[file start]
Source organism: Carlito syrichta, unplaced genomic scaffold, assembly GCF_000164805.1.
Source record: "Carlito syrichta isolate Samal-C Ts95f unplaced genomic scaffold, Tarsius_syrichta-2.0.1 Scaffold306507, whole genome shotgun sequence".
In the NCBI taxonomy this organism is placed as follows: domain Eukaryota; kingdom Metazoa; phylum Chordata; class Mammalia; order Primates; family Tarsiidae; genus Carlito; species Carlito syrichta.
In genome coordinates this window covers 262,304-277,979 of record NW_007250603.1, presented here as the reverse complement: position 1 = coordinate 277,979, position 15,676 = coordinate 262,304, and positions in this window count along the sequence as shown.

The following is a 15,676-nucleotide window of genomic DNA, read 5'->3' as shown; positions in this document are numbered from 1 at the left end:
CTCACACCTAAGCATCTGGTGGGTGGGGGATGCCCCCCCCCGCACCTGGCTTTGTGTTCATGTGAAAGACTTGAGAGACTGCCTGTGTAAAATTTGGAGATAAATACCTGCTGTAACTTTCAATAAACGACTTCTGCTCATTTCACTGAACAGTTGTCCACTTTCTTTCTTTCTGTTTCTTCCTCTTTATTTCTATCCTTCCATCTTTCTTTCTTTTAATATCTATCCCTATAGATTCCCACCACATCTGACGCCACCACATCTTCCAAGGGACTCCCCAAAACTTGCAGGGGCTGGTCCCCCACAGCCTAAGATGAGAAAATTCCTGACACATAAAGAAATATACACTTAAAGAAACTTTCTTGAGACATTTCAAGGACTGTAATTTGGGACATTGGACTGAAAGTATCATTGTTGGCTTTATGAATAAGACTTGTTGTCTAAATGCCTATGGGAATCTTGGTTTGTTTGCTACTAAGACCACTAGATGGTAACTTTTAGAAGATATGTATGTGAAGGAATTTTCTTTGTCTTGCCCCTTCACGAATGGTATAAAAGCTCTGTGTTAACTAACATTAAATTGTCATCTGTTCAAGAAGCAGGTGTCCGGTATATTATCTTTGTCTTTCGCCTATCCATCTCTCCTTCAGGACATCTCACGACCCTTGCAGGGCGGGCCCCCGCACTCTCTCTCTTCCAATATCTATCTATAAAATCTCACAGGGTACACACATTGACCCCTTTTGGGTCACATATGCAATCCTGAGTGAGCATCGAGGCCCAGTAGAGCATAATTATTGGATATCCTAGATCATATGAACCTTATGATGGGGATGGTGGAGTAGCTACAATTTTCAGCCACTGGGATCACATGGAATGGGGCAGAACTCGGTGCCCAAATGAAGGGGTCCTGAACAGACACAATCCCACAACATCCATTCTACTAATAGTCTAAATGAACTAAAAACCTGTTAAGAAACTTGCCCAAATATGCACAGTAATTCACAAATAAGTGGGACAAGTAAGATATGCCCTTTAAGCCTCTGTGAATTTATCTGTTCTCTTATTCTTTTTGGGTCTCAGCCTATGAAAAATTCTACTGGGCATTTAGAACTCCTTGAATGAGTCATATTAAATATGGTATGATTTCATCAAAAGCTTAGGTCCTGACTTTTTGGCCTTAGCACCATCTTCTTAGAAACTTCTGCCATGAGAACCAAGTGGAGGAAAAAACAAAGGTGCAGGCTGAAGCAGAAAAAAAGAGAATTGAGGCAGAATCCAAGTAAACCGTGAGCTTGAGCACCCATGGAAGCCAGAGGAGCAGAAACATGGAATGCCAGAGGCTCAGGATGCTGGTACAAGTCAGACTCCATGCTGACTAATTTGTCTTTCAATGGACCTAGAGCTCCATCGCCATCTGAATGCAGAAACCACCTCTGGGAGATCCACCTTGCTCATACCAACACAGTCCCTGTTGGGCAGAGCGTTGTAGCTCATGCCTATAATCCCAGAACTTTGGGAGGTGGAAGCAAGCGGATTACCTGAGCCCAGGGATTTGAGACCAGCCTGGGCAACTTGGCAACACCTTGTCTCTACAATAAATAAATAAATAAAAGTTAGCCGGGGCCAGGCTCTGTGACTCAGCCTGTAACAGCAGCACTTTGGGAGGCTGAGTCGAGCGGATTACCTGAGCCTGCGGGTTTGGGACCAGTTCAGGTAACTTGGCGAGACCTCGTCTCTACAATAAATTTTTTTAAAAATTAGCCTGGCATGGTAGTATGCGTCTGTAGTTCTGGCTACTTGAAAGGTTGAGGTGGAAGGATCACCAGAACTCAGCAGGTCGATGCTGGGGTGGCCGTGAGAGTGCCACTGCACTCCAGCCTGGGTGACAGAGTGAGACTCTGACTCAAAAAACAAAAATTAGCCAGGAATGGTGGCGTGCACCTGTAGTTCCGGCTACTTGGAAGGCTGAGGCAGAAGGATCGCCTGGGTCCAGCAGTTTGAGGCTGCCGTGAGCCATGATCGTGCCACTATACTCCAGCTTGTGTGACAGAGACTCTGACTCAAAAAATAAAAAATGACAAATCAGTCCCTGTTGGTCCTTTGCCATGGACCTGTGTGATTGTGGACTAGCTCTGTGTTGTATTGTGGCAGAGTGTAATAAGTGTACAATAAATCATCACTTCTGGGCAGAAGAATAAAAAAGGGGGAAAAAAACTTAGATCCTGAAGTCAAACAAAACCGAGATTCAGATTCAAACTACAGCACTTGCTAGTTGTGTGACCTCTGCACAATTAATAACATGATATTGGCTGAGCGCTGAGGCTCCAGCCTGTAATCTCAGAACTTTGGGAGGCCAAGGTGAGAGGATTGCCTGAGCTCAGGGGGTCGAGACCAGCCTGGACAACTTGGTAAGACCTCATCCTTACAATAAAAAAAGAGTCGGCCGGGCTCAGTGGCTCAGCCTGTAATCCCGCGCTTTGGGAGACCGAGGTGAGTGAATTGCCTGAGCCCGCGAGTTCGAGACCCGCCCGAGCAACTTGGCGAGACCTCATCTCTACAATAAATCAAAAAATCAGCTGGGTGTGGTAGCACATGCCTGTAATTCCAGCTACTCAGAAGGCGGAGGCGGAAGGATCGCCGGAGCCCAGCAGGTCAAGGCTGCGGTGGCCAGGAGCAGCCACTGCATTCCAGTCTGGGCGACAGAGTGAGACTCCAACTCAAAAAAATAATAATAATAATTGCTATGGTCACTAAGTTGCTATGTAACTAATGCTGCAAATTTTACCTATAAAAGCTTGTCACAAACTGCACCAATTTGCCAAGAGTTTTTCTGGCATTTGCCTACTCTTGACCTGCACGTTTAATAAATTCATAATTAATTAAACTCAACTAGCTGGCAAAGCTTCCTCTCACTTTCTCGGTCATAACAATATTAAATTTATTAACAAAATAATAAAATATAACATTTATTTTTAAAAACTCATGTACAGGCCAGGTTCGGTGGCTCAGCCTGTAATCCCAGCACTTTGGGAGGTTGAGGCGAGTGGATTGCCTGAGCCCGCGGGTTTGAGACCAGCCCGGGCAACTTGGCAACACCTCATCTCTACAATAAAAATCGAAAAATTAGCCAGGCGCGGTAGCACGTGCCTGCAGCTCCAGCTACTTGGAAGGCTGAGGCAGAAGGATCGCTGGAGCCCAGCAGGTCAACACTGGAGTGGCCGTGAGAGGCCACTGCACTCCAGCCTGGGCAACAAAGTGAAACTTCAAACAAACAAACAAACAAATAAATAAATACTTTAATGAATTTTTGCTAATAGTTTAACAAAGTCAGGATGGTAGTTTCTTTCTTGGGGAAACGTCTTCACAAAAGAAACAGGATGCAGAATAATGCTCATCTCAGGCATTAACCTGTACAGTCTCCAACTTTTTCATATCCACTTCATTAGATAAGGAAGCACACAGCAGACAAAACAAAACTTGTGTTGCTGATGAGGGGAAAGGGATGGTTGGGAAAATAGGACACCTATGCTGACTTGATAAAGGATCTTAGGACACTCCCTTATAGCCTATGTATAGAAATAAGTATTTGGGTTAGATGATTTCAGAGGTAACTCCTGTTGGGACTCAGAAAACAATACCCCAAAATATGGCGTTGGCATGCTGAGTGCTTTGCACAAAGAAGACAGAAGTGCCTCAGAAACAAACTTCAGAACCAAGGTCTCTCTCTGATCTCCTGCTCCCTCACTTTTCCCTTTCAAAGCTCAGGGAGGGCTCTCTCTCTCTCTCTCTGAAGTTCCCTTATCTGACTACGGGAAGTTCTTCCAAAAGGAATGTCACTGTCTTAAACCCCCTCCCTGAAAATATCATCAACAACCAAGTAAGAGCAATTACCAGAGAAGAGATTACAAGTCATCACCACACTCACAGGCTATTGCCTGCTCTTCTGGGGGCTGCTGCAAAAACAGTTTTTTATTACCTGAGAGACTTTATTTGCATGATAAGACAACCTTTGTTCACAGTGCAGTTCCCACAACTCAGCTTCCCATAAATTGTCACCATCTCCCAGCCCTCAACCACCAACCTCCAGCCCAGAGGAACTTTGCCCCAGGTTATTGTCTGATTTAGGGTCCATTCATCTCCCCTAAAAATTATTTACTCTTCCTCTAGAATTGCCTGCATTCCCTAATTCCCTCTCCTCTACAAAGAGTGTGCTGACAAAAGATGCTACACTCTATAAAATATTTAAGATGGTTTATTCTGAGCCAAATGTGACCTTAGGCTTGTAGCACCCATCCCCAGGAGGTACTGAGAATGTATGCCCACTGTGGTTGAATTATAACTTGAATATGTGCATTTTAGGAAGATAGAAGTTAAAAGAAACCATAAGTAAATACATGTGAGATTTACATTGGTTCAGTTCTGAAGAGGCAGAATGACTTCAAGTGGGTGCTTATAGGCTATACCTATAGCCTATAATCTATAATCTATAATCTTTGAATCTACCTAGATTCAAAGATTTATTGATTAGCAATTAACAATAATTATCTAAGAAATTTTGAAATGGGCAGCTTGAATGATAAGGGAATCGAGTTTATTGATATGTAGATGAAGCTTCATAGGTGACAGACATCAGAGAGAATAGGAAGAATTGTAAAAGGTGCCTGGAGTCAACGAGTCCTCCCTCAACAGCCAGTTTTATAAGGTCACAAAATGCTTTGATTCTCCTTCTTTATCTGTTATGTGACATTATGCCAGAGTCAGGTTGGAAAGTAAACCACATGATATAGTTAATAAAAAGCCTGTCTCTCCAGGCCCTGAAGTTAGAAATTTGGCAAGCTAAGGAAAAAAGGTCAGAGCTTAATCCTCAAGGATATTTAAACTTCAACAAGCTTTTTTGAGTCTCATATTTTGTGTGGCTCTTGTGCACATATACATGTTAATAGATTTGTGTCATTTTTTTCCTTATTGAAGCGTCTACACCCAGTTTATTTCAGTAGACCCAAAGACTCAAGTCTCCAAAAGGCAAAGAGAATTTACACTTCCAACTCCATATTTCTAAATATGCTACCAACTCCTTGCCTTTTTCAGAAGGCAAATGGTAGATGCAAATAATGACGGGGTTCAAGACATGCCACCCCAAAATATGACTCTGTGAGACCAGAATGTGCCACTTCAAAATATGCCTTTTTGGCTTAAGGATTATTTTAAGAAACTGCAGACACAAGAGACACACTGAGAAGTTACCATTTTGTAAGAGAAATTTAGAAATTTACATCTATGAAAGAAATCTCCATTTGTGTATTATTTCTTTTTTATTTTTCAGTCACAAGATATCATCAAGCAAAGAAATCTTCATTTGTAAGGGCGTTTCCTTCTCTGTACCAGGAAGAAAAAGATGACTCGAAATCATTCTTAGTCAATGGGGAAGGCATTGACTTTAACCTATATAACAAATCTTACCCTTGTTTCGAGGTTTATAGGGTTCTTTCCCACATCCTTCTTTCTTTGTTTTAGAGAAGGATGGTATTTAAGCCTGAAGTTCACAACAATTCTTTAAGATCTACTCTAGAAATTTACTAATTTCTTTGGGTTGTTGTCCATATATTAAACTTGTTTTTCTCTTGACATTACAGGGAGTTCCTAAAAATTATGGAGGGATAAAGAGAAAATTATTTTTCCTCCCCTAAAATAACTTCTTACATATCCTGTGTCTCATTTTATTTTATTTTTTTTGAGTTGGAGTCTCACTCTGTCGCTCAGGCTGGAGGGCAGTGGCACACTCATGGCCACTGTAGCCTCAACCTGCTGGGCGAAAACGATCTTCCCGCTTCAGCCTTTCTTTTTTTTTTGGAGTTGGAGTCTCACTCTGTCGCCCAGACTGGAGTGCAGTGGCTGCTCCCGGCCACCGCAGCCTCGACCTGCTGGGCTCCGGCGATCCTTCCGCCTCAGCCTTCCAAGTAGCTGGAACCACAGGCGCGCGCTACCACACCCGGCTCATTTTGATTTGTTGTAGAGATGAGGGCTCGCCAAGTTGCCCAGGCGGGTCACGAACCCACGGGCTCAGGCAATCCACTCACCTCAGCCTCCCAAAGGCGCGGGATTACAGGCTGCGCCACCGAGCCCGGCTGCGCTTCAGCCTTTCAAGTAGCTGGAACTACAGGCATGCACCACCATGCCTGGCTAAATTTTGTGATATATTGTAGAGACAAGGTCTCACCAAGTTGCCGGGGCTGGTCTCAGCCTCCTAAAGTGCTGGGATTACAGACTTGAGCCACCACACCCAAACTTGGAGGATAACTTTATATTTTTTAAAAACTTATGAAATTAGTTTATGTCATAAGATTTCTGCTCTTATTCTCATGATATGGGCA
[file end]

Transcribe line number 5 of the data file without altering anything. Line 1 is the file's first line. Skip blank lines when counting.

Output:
The following is a 15,676-nucleotide window of genomic DNA, read 5'->3' as shown; positions in this document are numbered from 1 at the left end: